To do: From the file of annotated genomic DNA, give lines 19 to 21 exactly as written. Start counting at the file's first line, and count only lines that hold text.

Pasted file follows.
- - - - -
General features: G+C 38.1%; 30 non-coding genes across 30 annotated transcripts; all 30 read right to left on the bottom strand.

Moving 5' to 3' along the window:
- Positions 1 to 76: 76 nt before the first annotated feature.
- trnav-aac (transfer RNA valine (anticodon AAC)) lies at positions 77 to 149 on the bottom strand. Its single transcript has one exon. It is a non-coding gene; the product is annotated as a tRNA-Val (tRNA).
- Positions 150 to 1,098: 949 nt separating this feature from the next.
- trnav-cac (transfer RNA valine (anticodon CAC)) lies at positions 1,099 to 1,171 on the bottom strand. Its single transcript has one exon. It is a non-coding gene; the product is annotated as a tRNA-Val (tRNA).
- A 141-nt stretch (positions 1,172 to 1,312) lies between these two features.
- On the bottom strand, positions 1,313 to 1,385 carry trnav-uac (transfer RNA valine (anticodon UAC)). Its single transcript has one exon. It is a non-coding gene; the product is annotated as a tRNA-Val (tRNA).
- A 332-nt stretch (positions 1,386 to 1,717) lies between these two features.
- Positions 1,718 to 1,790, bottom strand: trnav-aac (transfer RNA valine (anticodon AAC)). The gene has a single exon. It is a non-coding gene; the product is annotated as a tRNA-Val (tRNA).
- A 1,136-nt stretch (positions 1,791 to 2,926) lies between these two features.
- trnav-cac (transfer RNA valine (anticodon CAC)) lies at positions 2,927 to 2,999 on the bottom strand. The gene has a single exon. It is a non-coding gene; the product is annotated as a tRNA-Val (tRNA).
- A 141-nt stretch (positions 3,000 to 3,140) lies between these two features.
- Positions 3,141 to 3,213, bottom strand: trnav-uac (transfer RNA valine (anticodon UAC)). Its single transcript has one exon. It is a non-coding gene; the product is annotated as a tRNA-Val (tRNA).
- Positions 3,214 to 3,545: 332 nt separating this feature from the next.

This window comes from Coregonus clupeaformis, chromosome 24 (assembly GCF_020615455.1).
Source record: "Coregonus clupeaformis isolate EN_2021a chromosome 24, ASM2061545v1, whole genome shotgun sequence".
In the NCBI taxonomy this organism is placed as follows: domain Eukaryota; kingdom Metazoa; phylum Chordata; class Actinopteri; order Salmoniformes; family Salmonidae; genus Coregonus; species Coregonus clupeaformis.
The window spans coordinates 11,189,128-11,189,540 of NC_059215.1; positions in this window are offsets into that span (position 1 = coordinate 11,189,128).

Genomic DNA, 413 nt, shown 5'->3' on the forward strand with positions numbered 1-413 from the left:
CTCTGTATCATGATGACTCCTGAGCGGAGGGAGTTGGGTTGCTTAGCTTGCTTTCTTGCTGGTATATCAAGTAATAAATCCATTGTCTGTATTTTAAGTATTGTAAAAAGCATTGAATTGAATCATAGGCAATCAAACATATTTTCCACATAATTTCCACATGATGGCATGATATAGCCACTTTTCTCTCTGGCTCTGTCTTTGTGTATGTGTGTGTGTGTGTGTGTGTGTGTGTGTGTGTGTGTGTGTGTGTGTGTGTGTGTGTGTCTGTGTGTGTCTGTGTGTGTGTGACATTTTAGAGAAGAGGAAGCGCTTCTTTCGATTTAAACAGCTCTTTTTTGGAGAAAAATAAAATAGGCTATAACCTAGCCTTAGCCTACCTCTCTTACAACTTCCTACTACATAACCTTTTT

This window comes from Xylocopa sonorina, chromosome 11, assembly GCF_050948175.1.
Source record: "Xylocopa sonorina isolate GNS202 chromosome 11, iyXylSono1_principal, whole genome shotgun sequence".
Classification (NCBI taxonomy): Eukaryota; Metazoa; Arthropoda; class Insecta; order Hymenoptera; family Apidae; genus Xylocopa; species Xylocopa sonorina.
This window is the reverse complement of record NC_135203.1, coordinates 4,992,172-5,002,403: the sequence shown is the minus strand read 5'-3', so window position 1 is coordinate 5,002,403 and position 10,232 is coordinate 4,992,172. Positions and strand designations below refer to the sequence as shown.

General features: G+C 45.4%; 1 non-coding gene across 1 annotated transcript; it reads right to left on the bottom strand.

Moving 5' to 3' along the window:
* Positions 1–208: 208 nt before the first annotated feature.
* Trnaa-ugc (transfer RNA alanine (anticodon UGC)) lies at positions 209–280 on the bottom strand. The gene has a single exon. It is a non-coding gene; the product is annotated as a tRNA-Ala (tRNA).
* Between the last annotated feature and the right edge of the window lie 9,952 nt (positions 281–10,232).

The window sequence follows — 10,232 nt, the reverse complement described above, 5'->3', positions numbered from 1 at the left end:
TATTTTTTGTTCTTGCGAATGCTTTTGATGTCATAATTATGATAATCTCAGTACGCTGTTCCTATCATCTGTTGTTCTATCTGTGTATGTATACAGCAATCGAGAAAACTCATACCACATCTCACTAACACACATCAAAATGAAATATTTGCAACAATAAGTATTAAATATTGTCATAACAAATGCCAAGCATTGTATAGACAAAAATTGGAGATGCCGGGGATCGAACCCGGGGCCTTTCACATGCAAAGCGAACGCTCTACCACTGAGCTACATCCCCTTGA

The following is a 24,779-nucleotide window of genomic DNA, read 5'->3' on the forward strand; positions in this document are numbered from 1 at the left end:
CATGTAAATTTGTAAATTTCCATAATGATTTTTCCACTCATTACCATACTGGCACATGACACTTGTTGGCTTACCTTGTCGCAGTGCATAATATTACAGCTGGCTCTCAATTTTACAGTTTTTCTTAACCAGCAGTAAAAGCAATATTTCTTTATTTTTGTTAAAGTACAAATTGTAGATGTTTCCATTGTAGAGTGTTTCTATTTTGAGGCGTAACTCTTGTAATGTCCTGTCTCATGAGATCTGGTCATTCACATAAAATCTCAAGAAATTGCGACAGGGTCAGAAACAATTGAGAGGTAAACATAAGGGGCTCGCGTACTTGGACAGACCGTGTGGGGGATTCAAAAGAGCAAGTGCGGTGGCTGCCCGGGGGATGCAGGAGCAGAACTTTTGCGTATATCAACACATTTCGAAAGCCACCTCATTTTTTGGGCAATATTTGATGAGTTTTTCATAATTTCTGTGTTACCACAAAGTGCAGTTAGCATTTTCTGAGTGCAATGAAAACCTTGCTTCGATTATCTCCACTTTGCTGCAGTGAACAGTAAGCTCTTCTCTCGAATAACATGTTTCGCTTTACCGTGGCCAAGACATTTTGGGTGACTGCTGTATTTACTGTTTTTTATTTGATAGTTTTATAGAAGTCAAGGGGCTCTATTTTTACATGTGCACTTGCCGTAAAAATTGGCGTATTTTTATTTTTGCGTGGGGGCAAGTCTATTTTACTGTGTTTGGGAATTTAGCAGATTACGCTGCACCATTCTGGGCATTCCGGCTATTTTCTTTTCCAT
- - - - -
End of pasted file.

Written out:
The window spans coordinates 11,189,128-11,189,540 of NC_059215.1; positions in this window are offsets into that span (position 1 = coordinate 11,189,128).

Genomic DNA, 413 nt, shown 5'->3' on the forward strand with positions numbered 1-413 from the left:
CTCTGTATCATGATGACTCCTGAGCGGAGGGAGTTGGGTTGCTTAGCTTGCTTTCTTGCTGGTATATCAAGTAATAAATCCATTGTCTGTATTTTAAGTATTGTAAAAAGCATTGAATTGAATCATAGGCAATCAAACATATTTTCCACATAATTTCCACATGATGGCATGATATAGCCACTTTTCTCTCTGGCTCTGTCTTTGTGTATGTGTGTGTGTGTGTGTGTGTGTGTGTGTGTGTGTGTGTGTGTGTGTGTGTGTGTGTGTCTGTGTGTGTCTGTGTGTGTGTGACATTTTAGAGAAGAGGAAGCGCTTCTTTCGATTTAAACAGCTCTTTTTTGGAGAAAAATAAAATAGGCTATAACCTAGCCTTAGCCTACCTCTCTTACAACTTCCTACTACATAACCTTTTT